However, with that comes a price - and the real Kung Fu guys and girls are the ones paying.
That price - hurts the real Kung Fu styles and techniques from being recognized, developed, respected, and spread to the greater combat sports world.
Let us take a step back at sensationalist headlines on YouTube and other clickbait articles, put on our Devil's Advocate hat and look at things from a different perspective for just a moment:
Xu Xiao Dong is mostly beating up some old, unathletic, untrained martial artists that don't train to fight.
Xu Xiao Dong is using a combination of martial arts (MMA), which when combined, is obviously going to have an advantage over one traditional style of martial art. This is a no brainer.
When a younger individual has shown up to fight in the ring representing Wing Chun or Tai Chi or whatever, they lose to a full contact Muay Thai fighter which is absolutely not surprising considering that these traditional Kung Fu guys lack fight training (not martial arts training) whereas Muay Thai fighters always train to fight as the main component of their martial arts training.
The comparison between styles in these types of scenarios is always going to be apples to oranges.
If we take a young, athletic Mike Tyson-type of guy and put him in a combat Wushu (Chinese Martial Arts) program where he does nothing but extremely hard training consisting of punching and kicking bags and lots of full-contact sparring, and pit him against an average Napoleon Dynamite-type of guy who does nothing but Taebo (no disrespect to Billy Blanks) cardio kickboxing training, the Mike Tyson Wushu guy is bound to clean Napoleon Dynamite's clock out 9 out of 10 times.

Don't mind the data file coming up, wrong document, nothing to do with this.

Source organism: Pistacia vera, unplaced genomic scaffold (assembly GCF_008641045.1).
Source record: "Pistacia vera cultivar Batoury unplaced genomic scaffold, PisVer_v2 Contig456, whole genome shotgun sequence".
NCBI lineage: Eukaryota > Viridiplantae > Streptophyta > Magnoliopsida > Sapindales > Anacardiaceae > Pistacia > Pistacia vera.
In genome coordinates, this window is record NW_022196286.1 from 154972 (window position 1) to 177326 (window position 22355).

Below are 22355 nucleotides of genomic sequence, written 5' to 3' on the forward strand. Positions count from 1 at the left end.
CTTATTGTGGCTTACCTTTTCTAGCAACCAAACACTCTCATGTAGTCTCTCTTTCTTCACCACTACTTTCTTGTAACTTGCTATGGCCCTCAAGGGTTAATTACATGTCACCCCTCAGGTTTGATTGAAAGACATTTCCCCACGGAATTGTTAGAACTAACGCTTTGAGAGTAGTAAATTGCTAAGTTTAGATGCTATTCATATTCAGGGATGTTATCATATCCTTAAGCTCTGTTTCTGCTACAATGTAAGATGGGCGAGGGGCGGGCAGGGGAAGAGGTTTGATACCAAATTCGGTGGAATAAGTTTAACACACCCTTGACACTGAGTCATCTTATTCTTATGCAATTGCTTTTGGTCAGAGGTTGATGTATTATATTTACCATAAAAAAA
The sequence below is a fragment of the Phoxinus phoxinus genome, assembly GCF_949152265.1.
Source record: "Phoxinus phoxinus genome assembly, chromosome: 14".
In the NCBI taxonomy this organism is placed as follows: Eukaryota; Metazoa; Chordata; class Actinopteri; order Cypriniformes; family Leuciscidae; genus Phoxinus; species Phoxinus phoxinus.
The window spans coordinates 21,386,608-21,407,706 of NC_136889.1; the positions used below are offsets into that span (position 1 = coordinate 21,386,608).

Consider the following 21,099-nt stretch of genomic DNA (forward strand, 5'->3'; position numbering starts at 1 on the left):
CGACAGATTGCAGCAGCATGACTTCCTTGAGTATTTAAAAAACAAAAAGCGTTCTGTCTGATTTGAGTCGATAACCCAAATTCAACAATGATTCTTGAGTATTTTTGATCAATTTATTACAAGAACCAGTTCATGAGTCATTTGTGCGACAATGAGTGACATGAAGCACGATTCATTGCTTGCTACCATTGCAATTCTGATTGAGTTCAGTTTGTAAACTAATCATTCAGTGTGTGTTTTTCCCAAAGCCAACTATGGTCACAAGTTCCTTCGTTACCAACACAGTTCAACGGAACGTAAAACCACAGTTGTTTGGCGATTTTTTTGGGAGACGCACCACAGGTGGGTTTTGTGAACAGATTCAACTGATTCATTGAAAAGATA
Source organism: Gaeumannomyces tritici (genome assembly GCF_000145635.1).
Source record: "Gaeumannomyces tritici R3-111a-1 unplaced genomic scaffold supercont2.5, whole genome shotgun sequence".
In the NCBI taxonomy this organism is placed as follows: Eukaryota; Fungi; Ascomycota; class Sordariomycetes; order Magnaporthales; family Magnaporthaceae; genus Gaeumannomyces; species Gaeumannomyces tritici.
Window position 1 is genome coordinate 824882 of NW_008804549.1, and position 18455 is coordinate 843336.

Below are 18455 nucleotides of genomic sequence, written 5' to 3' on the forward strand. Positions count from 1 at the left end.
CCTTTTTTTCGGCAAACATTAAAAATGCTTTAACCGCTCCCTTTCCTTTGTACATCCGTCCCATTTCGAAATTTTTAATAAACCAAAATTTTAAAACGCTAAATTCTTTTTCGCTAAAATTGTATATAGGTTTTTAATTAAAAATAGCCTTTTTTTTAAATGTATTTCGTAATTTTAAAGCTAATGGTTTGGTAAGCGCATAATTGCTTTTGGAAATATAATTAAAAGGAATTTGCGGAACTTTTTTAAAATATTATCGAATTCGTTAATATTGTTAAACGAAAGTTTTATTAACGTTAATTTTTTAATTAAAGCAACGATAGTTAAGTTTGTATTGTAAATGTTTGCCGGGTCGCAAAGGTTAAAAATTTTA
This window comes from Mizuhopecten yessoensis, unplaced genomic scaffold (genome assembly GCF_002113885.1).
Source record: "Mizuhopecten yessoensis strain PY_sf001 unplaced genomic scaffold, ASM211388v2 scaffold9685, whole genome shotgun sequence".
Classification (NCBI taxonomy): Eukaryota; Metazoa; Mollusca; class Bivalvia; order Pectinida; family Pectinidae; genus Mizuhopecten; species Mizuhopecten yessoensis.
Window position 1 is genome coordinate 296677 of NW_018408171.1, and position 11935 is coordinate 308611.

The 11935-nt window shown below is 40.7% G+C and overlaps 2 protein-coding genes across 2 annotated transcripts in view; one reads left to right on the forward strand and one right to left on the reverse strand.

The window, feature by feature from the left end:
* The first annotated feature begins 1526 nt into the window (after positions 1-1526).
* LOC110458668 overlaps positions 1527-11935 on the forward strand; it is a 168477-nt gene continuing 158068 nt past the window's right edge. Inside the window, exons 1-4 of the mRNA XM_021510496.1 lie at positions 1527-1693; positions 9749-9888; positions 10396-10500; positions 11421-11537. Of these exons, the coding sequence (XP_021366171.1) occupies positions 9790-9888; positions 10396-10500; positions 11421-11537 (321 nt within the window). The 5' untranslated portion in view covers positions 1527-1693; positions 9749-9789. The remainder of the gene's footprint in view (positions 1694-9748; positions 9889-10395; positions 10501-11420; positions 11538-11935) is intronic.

Case In Point: UFC newcomer Khaos Williams knocks out UFC Veteran Alex Morono at UFC 247. Little did we know, he studies Wing Chun Kung Fu with his trainer Jeff Wagner. Jeff Wagner shares his backstage chat with famed MMA coach Greg Jackson, the same trainer of UFC Light Heavyweight Champion and Greatest of All Time - Jon Jones.
This is a big difference between how each respective martial arts style differs in their training, conditioning, and intent.
Chinese Martial Arts as a whole suffers from this "intent" problem or a lack of it.
When these Kung Fu practitioners lose in the ring at the hands of the likes of Xu Xiao Dong, it's because they don't train with the intent to get their skills to be good enough at competitive fighting (which is the real problem), not because their style is "weak" or that it "doesn't work".
Sure, some fighting styles like western boxing and freestyle wrestling get to the "fighting solution" faster than others, but it doesn't make something like Taekkyeon or Judo "useless".